Canadian Government Invests in the Power of Agriculture to Improve Nutrition

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Women Farmers in Fada N'Gourma, Burkina Faso, at a training nursery where orange-fleshed sweetpotato and other nutritious crops are being grown.

I started with Helen Keller International in April 1994 – as country director in Bangladesh. One of the most exciting programs I inherited was our home gardening initiative – which has evolved to become Enhanced Homestead Food Production – “enhanced” to include small animal husbandry and increased focus on promotion of optimal nutrition and health behaviors. When I moved from Bangladesh back to Africa in 1997 this was one experience I ardently wanted to replicate – since access to nutritious foods is one of the major obstacles that women face in providing adequate diets to their children.

I also observed firsthand how bringing technical expertise to small-holder women farmers could be transformational – building on their traditional knowledge about gardening and allowing them to develop more skills and generate increased income.

It is very moving, 19 years after having joined HKI, to sign this new grant with the Canadian International Development Agency (CIDA). Over three years ago we embarked on a partnership with the International Food Policy Research Institute (IFPRI) to undertake rigorous program evaluation and operations research on Enhanced Homestead Food Production in Burkina Faso. The initial results show an encouraging increase in the quantity, quality and diversity of produce in home gardens.  Families are consuming more nutritious foods. Women farmers are earning household income through the sale of surplus produce and have an expanded decision-making role in the household. The prevalence of anemia among women and young children has been reduced.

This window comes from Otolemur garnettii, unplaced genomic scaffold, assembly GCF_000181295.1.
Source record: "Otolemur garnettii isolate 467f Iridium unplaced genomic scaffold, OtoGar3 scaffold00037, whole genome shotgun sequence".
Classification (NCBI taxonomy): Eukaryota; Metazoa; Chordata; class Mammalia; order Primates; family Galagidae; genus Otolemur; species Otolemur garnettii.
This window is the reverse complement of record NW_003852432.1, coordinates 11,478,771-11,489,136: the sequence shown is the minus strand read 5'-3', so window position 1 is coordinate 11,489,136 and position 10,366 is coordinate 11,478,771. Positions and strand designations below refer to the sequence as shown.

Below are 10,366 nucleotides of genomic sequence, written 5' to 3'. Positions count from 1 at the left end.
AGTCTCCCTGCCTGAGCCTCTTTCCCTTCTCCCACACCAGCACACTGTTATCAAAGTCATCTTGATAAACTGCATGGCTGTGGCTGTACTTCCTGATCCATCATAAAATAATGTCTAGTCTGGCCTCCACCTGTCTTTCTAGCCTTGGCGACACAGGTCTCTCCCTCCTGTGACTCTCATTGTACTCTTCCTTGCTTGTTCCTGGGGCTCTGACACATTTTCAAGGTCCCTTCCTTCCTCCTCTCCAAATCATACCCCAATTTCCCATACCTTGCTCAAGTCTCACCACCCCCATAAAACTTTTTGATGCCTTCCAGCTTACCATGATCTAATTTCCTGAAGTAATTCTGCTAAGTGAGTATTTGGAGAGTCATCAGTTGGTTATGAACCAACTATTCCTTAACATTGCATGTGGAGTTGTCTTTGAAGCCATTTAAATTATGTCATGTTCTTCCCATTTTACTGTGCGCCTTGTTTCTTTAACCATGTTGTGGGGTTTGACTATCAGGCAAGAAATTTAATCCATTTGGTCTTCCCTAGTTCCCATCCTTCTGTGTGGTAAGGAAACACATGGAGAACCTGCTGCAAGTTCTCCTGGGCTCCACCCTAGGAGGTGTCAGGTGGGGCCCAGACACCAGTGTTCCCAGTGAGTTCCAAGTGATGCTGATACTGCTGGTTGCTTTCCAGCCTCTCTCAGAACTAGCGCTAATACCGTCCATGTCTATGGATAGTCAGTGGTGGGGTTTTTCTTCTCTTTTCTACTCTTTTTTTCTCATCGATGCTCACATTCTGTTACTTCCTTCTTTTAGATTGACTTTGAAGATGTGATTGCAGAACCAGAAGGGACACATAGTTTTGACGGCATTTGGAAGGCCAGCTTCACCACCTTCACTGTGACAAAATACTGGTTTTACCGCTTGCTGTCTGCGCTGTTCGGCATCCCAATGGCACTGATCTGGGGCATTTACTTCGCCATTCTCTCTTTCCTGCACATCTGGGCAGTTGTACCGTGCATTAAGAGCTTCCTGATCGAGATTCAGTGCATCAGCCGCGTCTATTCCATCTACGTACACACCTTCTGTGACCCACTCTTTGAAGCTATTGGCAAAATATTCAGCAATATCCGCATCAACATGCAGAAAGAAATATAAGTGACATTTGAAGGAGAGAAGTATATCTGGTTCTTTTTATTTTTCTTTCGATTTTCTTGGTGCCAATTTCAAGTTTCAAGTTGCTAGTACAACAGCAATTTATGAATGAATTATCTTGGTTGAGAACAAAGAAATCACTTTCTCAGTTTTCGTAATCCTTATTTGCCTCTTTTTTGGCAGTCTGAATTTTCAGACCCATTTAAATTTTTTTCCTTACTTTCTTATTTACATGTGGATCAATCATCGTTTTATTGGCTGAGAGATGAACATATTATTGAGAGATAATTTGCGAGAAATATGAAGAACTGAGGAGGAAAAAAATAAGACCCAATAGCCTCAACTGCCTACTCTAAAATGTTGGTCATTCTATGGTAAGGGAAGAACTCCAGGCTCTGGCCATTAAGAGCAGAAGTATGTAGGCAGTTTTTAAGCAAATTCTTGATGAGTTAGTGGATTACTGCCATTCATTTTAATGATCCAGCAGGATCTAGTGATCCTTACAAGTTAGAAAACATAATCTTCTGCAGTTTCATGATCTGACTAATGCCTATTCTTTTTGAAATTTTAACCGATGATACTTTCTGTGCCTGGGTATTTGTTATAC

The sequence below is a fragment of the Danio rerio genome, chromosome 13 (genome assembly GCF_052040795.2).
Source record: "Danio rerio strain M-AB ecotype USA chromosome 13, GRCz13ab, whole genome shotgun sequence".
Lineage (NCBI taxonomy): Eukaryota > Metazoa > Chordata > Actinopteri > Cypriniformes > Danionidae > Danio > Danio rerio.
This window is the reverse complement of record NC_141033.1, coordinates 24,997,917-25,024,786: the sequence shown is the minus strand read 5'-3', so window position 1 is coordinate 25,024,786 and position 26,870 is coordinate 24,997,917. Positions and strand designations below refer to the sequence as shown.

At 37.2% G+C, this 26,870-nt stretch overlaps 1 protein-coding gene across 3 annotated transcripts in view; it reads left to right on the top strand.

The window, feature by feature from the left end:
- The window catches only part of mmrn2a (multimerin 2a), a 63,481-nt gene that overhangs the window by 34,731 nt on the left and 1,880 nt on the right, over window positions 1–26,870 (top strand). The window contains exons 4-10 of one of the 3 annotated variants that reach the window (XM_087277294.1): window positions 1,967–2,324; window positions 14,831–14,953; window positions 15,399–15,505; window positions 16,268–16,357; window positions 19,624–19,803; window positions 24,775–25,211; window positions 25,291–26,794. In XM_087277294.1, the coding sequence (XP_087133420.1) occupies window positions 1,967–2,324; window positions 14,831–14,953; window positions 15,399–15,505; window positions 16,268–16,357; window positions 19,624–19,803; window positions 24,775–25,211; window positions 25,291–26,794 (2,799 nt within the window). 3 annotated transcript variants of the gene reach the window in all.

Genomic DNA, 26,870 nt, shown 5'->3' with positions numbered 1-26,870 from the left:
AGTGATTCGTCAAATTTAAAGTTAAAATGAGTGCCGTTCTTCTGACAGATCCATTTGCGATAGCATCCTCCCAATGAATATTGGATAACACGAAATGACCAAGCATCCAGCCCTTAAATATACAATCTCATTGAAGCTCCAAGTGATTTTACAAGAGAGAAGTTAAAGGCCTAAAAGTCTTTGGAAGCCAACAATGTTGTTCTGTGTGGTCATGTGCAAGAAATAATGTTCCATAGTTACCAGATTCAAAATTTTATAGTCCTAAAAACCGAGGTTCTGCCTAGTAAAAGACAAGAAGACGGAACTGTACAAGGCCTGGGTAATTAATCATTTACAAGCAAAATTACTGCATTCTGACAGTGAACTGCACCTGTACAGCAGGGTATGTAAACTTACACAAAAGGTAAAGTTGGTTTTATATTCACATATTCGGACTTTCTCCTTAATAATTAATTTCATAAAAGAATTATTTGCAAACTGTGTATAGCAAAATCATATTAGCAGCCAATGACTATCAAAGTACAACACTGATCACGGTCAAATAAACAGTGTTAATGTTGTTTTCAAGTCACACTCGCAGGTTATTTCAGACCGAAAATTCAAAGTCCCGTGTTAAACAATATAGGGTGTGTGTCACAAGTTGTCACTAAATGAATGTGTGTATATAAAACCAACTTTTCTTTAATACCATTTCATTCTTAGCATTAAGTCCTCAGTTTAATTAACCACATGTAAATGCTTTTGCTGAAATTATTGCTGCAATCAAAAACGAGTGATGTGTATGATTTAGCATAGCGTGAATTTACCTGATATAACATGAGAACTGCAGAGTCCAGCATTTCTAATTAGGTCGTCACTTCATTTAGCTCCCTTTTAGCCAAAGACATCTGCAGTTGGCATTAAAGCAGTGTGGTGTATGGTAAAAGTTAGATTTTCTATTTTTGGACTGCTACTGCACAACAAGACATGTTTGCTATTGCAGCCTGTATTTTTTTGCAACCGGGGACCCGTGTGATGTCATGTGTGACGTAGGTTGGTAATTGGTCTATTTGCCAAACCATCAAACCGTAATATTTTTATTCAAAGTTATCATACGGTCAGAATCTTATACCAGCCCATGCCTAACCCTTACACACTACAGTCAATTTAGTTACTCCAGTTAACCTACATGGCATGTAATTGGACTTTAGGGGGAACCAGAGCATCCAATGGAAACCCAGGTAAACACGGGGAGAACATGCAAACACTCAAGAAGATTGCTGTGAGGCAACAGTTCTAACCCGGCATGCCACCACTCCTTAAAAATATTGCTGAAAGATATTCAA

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Orange-fleshed sweetpotatoes

One of the products we promote in the package of Enhanced Homestead Food Production is orange-fleshed sweetpotato  – the kind of sweetpotato that anyone growing up in North America is used to. In Africa sweetpotato is widely grown, but almost always white-fleshed varieties that have no vitamin A. The orange-fleshed varieties are veritable vitamin powerhouses and have been shown to improve children’s vitamin A status. This part of our program was featured on ABC World News.

This new investment from CIDA will allow us to push the envelope in our understanding of how Enhanced Homestead Food Production can best improve mother’s and children’s nutritional status. This is vital learning for the global development community as increasingly there are calls for the agriculture sector to improve nutritional impacts. We will be scaling-up our Enhanced Homestead Food Production program in four countries in Africa and developing the tools so that other organizations can also replicate this success. In Asia this initiative has reached over a million families – we are striving to replicate that success to bring this transformational innovation to those most in need.

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Categories: Africa, Reducing Malnutrition

One Comment

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